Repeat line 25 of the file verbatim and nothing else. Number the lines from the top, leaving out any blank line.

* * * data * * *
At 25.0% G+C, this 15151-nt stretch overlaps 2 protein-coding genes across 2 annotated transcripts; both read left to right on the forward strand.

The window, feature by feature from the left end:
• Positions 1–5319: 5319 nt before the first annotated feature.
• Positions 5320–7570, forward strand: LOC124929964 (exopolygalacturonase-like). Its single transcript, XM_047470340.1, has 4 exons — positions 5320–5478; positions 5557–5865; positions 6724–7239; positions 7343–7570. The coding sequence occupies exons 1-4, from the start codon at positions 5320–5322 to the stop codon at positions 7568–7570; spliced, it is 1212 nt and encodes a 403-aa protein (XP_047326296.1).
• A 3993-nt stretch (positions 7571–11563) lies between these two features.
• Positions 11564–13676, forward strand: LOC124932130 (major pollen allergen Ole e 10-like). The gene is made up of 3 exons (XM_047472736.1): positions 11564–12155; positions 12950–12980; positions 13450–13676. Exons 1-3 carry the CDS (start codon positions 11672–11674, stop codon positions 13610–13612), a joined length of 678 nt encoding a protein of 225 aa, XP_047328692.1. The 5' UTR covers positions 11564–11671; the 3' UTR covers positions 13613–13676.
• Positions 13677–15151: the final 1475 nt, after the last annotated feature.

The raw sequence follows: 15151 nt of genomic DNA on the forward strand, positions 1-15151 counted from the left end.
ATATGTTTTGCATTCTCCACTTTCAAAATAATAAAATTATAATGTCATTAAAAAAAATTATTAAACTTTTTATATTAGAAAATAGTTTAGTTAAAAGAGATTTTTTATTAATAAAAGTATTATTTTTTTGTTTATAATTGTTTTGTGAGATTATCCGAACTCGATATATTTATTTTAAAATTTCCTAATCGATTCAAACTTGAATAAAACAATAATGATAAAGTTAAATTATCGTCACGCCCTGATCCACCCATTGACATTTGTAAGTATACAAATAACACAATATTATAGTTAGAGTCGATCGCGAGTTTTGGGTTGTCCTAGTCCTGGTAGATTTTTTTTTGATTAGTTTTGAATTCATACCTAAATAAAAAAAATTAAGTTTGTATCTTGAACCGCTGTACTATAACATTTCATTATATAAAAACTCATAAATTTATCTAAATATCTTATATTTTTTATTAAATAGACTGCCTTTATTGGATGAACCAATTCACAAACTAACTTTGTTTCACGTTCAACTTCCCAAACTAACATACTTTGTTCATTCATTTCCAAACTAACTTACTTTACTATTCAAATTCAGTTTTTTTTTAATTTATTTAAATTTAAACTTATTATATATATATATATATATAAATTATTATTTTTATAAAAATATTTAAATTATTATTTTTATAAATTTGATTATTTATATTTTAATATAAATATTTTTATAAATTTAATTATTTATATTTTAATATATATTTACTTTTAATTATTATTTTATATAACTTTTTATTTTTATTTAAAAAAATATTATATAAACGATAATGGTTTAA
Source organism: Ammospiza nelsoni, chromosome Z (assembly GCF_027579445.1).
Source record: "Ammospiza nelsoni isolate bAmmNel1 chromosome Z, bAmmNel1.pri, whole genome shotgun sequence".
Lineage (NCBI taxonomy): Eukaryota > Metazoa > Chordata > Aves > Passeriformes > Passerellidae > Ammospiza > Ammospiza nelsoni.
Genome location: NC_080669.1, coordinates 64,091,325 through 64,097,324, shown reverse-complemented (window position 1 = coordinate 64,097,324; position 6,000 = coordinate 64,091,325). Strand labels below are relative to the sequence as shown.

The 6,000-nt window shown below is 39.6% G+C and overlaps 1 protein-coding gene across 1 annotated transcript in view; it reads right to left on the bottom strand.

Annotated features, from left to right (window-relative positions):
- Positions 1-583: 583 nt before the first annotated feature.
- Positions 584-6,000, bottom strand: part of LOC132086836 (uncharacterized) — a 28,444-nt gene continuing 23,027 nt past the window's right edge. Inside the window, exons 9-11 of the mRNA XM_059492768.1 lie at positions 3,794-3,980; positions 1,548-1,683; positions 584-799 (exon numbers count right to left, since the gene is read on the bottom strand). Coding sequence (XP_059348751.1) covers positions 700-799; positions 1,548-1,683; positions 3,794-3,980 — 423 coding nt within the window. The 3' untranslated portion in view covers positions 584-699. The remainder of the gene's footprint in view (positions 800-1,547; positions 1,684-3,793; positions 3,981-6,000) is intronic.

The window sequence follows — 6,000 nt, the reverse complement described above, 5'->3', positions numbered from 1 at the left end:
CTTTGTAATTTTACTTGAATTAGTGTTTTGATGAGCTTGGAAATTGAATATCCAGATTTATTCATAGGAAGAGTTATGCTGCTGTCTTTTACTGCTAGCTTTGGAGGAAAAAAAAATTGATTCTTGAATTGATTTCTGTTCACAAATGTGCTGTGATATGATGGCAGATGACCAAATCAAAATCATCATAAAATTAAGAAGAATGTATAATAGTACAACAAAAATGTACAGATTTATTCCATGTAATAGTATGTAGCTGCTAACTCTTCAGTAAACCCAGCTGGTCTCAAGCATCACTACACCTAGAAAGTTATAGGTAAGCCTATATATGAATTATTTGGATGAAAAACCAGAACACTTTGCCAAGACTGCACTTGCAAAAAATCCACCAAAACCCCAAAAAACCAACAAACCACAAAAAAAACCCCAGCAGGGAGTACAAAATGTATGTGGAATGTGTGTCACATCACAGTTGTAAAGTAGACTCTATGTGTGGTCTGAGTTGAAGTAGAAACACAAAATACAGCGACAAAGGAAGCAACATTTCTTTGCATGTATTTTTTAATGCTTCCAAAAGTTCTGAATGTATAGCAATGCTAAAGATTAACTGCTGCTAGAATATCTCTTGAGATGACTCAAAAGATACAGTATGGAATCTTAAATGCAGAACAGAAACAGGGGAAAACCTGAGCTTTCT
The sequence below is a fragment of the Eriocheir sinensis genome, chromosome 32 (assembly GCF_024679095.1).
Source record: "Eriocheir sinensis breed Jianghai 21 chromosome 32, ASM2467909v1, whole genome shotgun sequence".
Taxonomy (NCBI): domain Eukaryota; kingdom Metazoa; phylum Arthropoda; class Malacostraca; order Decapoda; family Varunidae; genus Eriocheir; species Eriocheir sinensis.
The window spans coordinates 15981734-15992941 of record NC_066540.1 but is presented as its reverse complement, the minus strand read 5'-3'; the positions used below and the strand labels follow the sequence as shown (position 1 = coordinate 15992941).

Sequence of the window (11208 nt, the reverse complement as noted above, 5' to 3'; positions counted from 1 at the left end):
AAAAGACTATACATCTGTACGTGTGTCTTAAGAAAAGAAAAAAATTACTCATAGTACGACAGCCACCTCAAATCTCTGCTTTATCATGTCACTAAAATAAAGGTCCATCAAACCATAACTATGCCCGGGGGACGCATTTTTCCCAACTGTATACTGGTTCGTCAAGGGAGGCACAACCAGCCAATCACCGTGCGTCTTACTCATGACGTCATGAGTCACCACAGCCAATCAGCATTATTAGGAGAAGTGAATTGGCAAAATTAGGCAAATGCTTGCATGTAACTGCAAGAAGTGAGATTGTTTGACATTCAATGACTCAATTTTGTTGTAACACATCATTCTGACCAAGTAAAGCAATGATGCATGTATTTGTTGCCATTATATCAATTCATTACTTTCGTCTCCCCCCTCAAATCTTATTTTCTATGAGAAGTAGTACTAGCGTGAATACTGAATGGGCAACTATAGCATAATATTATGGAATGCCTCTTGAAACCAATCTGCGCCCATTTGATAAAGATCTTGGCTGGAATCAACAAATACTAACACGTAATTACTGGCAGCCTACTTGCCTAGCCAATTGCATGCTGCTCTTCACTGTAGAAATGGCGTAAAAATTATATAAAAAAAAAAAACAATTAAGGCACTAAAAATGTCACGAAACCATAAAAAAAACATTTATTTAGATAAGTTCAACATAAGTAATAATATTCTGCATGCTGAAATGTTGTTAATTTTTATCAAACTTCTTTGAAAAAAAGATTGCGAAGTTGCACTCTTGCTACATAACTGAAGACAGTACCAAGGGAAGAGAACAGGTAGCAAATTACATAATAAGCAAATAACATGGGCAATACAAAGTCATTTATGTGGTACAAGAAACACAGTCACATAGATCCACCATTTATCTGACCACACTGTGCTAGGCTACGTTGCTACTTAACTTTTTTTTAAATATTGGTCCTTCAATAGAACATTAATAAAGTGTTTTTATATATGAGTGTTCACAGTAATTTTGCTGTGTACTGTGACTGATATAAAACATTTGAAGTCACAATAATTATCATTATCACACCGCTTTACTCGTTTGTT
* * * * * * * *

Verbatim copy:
AAAAGACTATACATCTGTACGTGTGTCTTAAGAAAAGAAAAAAATTACTCATAGTACGACAGCCACCTCAAATCTCTGCTTTATCATGTCACTAAAATAAAGGTCCATCAAACCATAACTATGCCCGGGGGACGCATTTTTCCCAACTGTATACTGGTTCGTCAAGGGAGGCACAACCAGCCAATCACCGTGCGTCTTACTCATGACGTCATGAGTCACCACAGCCAATCAGCATTATTAGGAGAAGTGAATTGGCAAAATTAGGCAAATGCTTGCATGTAACTGCAAGAAGTGAGATTGTTTGACATTCAATGACTCAATTTTGTTGTAACACATCATTCTGACCAAGTAAAGCAATGATGCATGTATTTGTTGCCATTATATCAATTCATTACTTTCGTCTCCCCCCTCAAATCTTATTTTCTATGAGAAGTAGTACTAGCGTGAATACTGAATGGGCAACTATAGCATAATATTATGGAATGCCTCTTGAAACCAATCTGCGCCCATTTGATAAAGATCTTGGCTGGAATCAACAAATACTAACACGTAATTACTGGCAGCCTACTTGCCTAGCCAATTGCATGCTGCTCTTCACTGTAGAAATGGCGTAAAAATTATATAAAAAAAAAAAACAATTAAGGCACTAAAAATGTCACGAAACCATAAAAAAAACATTTATTTAGATAAGTTCAACATAAGTAATAATATTCTGCATGCTGAAATGTTGTTAATTTTTATCAAACTTCTTTGAAAAAAAGATTGCGAAGTTGCACTCTTGCTACATAACTGAAGACAGTACCAAGGGAAGAGAACAGGTAGCAAATTACATAATAAGCAAATAACATGGGCAATACAAAGTCATTTATGTGGTACAAGAAACACAGTCACATAGATCCACCATTTATCTGACCACACTGTGCTAGGCTACGTTGCTACTTAACTTTTTTTTAAATATTGGTCCTTCAATAGAACATTAATAAAGTGTTTTTATATATGAGTGTTCACAGTAATTTTGCTGTGTACTGTGACTGATATAAAACATTTGAAGTCACAATAATTATCATTATCACACCGCTTTACTCGTTTGTT